I’m going to post once more about the climate debate in an entertaining manner, then, since school will be starting soon and a lot of summer is behind us… it’s time to get more serious. My next post will be an update on my effort to determine if MidAmerican is paying the correct amount of property taxes at their wind project in Pocahontas County. The quick answer is that I don’t think they are, but I’ll get into those details next time. I hope all the counties where MEC is planning wind projects thoroughly investigate this.
Let’s see… distributed generation and the great climate debate - part 3. If you have a sense of humor, a thick skin, and are strong of heart, proceed… otherwise… you have been warned.
It seems that climate hawks and conservatives are totally unwilling to talk to each other about advancing climate policy that will help us, and the next generation more importantly. Liberals advocate for lifestyle changes, carbon taxes, and rapid deployment of renewables. The downfall, I think, is that they are content to allow most of the public passively watch this transition instead of encouraging widespread ownership of renewables. I’ve been to more than one conference where the conversations sounded a lot like this. Remember, thick skins everyone. The full episode of that clip is here. For the record, I drive a hybrid, but since it won’t do all the jobs at the farm, a gas guzzler still resides at the acreage as well.
Conservatives have been just as disappointing to me. I tried to find a conservative clip in order to stay “fair and balanced”. So far, nothing has surfaced. Feel free to send something my way. A lot of conservatives seem to be here. Some of them seem to be here.
David Roberts seems to think that conservatives have always been fated to oppose climate change policy. His has several recent thoughtful posts on this. I always enjoy reading his posts, but it seems to me that if conservatives had no choice but opposing climate policy, climate hawks seem to be fated to only try and change them, instead of advocating for policy that has beat this stalemate in other countries.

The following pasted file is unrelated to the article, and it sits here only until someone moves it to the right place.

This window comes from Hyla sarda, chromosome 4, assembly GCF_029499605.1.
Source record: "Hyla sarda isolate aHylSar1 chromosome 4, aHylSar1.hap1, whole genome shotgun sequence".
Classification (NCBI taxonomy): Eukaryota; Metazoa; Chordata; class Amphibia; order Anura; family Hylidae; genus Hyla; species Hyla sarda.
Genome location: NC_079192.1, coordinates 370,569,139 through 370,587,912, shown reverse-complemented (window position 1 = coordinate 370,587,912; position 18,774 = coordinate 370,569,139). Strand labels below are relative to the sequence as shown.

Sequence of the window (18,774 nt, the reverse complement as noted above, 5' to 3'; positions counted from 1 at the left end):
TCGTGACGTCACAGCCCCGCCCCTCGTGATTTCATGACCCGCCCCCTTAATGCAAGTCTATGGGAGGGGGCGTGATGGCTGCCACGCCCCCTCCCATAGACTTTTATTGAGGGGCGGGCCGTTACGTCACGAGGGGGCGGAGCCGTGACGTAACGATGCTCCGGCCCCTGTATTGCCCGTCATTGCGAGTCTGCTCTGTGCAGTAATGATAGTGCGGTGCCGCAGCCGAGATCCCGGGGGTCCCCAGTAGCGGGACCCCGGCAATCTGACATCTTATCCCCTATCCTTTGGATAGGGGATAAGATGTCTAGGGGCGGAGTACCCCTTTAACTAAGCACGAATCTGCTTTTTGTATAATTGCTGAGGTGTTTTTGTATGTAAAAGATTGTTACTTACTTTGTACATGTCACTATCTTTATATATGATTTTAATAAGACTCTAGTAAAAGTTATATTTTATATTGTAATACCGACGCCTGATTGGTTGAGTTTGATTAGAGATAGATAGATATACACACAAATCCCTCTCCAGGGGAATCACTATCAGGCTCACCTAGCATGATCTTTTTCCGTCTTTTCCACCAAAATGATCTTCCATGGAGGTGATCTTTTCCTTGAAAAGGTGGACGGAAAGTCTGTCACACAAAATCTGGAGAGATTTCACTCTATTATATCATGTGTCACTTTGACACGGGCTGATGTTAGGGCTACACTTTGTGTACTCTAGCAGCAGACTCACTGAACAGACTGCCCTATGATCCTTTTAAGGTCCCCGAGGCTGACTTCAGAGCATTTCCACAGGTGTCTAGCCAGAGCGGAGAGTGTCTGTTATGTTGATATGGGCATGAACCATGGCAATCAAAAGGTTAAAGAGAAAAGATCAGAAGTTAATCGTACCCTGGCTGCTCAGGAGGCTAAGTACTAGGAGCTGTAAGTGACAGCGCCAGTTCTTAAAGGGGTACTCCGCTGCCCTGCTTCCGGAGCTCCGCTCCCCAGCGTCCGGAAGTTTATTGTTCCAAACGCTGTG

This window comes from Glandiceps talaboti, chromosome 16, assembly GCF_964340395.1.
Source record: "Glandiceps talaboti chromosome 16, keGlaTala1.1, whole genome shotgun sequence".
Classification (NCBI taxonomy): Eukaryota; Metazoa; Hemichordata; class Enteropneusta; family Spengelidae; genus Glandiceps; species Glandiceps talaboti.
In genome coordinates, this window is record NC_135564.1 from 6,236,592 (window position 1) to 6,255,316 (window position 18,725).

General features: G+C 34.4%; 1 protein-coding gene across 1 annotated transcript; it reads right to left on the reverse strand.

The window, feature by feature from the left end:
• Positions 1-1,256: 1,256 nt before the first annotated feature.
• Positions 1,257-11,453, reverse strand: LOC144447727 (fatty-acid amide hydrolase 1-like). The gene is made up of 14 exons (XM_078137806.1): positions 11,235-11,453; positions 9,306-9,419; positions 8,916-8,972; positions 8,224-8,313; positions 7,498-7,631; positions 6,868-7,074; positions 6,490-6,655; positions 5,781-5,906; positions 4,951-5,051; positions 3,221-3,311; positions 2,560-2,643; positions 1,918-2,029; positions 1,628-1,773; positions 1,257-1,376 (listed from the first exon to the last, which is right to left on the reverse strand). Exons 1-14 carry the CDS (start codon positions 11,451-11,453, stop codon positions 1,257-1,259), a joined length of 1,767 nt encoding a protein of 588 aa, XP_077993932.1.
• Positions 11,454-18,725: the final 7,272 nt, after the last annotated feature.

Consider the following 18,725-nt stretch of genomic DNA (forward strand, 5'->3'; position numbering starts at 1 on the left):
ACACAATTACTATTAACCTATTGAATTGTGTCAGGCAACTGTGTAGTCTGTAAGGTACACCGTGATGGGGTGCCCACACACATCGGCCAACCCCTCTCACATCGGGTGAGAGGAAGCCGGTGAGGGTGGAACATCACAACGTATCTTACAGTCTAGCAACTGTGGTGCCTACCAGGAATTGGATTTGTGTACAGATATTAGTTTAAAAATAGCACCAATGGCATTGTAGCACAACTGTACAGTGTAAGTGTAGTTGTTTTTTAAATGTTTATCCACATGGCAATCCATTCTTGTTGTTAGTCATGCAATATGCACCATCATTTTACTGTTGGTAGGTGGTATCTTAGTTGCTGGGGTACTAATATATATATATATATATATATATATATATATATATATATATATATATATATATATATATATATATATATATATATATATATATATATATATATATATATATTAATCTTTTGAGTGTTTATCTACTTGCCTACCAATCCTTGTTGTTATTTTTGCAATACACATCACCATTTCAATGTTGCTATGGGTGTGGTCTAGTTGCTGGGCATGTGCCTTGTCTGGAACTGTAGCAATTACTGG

Chris Nelder wrote a very thoughtful piece about peoples tribal tendancies- Storytelling our energy future – a fun quote - “We believe people that we like and trust, and this is the basis of most of our beliefs. We don’t feel the same degree of belief with people we don’t like and trust, because it’s not emotionally and associatively compatible.” Chris tells a personal story about how he felt both tribes wanted nothing to do with him. Take the middle position at your own risk. I found another post by Chris that discusses why he thinks current climate policy efforts have failed and why he’s ready to try “climate judo”, a national feed in tariff (FiT) instead. Another quote - “A national FiT would take essentially the opposite approach to carbon mitigation than has been tried to date. Carbon taxes are all stick, while a FiT is all carrot. The benefits of this approach should be obvious.
It would create an alternative supply to fossil fuels first. It would not raise fears about being left in the dark. As the price of renewable power falls, it would naturally force coal and natural gas off the grid. Incumbents would find themselves losing creditworthiness as their business models are disrupted, as is already happening in Europe. That’s climate judo! “
Chris lays out a scenario where this could be done administratively instead of trying to get our dysfunctional senate and house to act. I’m definitely ready for a change to the current efforts and I like it, but unfortunately I think too many of us are stuck in zero sum game to be ready to talk about it yet. I’m hoping we don’t stay there.